Down to earth: Year-end predictions tend toward the dramatic, yet the best advances are often the most practical
Those of us who work in tech love to discuss what’s next. It’s in our DNA. And then when something doesn’t happen, we gloat if we got it right, and shrug it off if we got it wrong (hey! things change!). We just saw a spate of 2016 predictions in the last month, but let’s look back to those from a year earlier. I won’t point any fingers at who got what wrong, but I will share with you my thoughts on why some popular predictions didn’t happen in 2015 and what actually happened in their wake.
It wasn’t only about wearables…it was also about the connected TV.
2015 was supposed to be the year of the wearables: Google Glass, fitness trackers, and smartwatches were, many thought, going to be ubiquitous.
Then, Google stopped selling Google Glass in January. The wearable became a punch-line rather than a consumer must-have. Other wearables like smartwatches also didn’t take off as much as anticipated, and fitness trackers tended to lose their appeal post-purchase.
Not all is lost for wearables—Google Glass could have a second life with the new slicker design Google has patented. But the wearable just didn’t dominate in 2015 quite like we thought it would.
But a segment that emerged this year, and is primed for a big 2016, is that of the connected TV. Google might have stumbled with Glass, but its Chromecast skyrocketed to the top of streaming devices, and Apple TV captured 20% of market share. This is the start of a whole new era in TV, with Apple TV leading the way. The iPod wasn’t the first mp3 player, but it’s the one that defined an era. I think the new Apple TV, with its tvOS platform, will come to define the next phase of connected TV era. Earlier this year, Apple said that apps are the future of TV, and we happen to agree, and this will be a fun prediction to check in with in late 2016.
So much for paying with your phone in the store…consumers are skipping the store altogether by shopping on their phones.
For the last few years, we’ve been dreaming of a world where we could magically wave our phones (or watches) at check-out scanners. Payment methods like Android Pay (neé Google Wallet), Apple Pay, Square, and Level Up were supposed to free us from the tyranny of wallets. But only 700,000 of 10 million US points-of-sale support NFC payments, according to The Nilson Report.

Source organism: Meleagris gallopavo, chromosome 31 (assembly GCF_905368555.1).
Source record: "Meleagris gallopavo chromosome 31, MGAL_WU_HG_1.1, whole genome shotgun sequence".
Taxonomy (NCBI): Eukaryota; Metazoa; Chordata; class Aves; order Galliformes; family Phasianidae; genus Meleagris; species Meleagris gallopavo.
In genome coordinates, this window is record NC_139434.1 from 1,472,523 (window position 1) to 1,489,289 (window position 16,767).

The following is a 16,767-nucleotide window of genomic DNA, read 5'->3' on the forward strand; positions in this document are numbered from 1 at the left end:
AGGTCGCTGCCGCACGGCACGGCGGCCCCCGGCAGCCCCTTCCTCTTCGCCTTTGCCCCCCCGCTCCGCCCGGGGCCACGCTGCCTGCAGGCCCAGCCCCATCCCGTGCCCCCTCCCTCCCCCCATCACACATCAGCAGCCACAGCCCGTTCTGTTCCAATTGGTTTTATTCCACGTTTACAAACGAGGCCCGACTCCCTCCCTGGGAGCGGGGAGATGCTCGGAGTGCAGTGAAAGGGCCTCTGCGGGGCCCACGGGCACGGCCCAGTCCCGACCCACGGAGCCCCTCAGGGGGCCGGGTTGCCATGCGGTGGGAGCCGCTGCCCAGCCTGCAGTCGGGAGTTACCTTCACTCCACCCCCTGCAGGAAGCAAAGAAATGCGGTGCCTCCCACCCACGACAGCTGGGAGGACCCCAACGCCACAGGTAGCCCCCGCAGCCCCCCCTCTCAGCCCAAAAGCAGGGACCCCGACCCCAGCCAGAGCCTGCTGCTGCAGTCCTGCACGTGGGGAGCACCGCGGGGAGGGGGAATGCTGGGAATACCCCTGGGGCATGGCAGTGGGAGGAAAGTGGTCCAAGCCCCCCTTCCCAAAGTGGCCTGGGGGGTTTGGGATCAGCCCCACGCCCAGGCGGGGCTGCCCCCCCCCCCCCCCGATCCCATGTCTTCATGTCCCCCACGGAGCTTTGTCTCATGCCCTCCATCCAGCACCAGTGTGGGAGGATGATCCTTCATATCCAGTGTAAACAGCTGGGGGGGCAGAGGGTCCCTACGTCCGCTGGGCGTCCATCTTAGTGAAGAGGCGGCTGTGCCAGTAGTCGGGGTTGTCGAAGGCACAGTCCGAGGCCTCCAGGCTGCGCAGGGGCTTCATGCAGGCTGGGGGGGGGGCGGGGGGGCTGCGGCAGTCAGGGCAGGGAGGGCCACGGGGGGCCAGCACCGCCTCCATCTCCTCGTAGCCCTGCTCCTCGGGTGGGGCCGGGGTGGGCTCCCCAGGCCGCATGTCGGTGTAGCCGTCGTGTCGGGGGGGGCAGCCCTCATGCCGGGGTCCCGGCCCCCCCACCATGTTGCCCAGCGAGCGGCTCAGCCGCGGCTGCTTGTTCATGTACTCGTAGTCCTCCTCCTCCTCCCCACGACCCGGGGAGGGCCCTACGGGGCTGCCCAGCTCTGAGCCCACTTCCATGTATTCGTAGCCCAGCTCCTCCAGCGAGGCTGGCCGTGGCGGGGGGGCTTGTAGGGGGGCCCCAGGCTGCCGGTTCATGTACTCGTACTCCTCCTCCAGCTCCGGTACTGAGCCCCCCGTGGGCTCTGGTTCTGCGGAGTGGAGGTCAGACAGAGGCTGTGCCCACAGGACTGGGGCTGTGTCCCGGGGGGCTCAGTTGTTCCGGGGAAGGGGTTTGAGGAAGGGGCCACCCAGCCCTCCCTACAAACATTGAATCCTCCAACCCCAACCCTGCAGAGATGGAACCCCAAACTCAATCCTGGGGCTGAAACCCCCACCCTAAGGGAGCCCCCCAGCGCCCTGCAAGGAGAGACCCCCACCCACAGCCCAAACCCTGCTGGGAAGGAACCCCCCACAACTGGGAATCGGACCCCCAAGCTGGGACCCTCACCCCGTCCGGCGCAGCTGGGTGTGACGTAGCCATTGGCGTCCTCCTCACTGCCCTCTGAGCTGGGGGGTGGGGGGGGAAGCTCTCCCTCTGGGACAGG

The number of NFC terminals in the US will no doubt increase over the next few years, but there is another reason why the dream of a wallet-free world has rather suddenly become beside the point: You don’t pay with your phone in a store if you don’t go to a store in the first place. Consumers are now avoiding stores altogether. Mall traffic continues but it’s still in decline, and analysts called this year’s Black Friday for brick and mortar retail a “bust.”
Instead, we skipped the store and shopped straight from our phone (to the point where mobile shopping actually saved Black Friday, accounting for 36% of online sales). In January of 2015, Gartner predicted that by 2017, mobile transactions would account for half of all online commerce. However, as payment platforms, Apple Pay and Android Pay in particular should be fine no matter what the future of shopping holds. Beyond offering NFC payments, the two are also available in-app.
The Internet of Things didn’t explode…but mobile on-demand apps did.
Smart cars are cool in concept, but who needs one if you can Uber everywhere? And a fridge that can let you know that you’re out of eggs is great in theory, but only if you have to go to the store to begin with. Why would you do that if Instacart can get you what you need in an hour?
IoT (Internet of Things) products like Nest (a “learning” thermostat) and Dropcam (Internet connected security cameras) have gained some traction because they’re so useful, and there are surely exciting things on the horizon, but my guess is that smart things won’t take off in 2016, either (at least not in the way we originally thought). There are significant security issues with IoT that need to be figured out before any mass adoption occurs.
There’s a reason why Uber is valued at $62.5 billion. It’s because the On-Demand Economy is real, and it’s empowered by mobile. IoT still relies on disparate devices told to talk to each other and hack together a tenuous functionality (with security usually the first casualty in the name of co-operation). But with mobile, because everything occurs on one device, using decades old protocols, security isn’t compromised in making the connection between buyers and sellers. For example, on-demand app Hotel Tonight (which will find users a deal on a nearby hotel) provides a service to hotels (allowing them to sell surplus inventory), and a service to its end-users (deals on hotel rooms). It’s convenient AND secure, and made possible by a mobile apps.
2015 was all about what truly works for consumers, on a very practical level; over and over again, we saw the notion of “meeting consumers where they are” successfully taken to whole new levels. We’re living in an age when many friction points of daily life are disappearing, one after the other. I might be biased, but I really do think that mobile will continue to transform how we do so many things in our lives; in 2016, it will become still more ubiquitous, with more convenient but life-changing applications. You can safely bet on mobile continuing to have the biggest impact in technology, and on connected TV heading in that direction.